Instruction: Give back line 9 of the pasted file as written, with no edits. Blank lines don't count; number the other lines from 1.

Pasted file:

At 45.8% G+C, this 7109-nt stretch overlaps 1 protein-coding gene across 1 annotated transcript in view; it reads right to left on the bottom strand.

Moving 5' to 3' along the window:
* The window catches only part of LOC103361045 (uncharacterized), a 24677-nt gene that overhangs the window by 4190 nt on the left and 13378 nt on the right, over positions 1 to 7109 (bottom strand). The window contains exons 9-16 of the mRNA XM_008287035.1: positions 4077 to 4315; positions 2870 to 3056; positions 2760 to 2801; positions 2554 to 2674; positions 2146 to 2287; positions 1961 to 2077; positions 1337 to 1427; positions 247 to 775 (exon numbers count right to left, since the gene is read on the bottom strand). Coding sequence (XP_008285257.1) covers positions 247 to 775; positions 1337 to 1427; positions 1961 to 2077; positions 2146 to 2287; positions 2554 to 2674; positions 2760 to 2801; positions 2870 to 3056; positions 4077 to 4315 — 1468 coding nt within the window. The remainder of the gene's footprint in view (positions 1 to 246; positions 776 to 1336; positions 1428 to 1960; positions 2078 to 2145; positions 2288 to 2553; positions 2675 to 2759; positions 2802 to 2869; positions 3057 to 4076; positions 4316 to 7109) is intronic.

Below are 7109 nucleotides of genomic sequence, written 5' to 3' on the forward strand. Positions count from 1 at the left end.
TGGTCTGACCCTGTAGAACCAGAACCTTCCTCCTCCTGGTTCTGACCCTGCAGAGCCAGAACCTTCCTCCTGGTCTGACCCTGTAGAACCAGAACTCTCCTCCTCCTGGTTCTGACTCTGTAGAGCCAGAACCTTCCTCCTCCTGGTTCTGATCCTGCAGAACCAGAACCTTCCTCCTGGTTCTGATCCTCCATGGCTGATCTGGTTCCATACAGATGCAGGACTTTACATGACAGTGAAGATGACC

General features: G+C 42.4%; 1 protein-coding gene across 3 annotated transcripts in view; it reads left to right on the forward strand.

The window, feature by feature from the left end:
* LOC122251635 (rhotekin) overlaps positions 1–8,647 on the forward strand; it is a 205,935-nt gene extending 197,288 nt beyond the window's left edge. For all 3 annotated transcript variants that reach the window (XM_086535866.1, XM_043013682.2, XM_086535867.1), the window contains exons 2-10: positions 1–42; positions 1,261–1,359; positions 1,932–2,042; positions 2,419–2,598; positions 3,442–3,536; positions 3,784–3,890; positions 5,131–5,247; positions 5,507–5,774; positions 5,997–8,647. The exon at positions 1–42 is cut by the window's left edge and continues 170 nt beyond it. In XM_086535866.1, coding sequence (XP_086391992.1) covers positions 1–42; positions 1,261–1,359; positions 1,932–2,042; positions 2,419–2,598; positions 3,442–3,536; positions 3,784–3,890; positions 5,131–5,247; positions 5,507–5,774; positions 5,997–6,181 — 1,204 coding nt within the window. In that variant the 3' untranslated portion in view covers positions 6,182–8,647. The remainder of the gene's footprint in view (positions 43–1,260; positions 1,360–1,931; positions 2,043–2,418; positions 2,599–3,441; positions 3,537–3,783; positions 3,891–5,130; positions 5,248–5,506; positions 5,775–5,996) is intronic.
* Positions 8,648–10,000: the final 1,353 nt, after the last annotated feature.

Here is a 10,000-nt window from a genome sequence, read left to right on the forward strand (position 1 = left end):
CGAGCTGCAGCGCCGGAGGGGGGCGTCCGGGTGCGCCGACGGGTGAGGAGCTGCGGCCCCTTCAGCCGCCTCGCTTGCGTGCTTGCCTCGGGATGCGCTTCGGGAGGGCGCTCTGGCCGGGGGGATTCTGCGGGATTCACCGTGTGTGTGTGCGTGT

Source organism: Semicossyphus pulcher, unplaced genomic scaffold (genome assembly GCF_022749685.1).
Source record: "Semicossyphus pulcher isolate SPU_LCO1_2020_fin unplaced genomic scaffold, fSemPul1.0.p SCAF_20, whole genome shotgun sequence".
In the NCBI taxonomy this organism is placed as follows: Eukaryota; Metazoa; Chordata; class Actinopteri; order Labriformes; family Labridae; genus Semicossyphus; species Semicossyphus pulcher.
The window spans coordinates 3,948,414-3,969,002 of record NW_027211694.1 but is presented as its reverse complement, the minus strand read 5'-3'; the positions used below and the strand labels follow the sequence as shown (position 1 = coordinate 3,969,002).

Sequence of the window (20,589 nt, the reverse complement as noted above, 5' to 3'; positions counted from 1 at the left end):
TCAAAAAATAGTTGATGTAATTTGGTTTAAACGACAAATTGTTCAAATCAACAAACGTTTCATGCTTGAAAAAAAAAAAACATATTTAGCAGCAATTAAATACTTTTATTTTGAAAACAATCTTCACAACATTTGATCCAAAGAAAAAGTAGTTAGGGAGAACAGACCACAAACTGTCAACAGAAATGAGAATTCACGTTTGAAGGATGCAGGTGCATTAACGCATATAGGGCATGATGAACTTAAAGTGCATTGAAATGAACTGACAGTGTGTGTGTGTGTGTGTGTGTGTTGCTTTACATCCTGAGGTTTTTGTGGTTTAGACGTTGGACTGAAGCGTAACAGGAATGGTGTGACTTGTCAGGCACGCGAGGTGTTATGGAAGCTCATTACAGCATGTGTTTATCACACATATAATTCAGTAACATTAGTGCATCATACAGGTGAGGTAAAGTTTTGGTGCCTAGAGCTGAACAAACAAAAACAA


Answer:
* Positions 8,648–10,000: the final 1,353 nt, after the last annotated feature.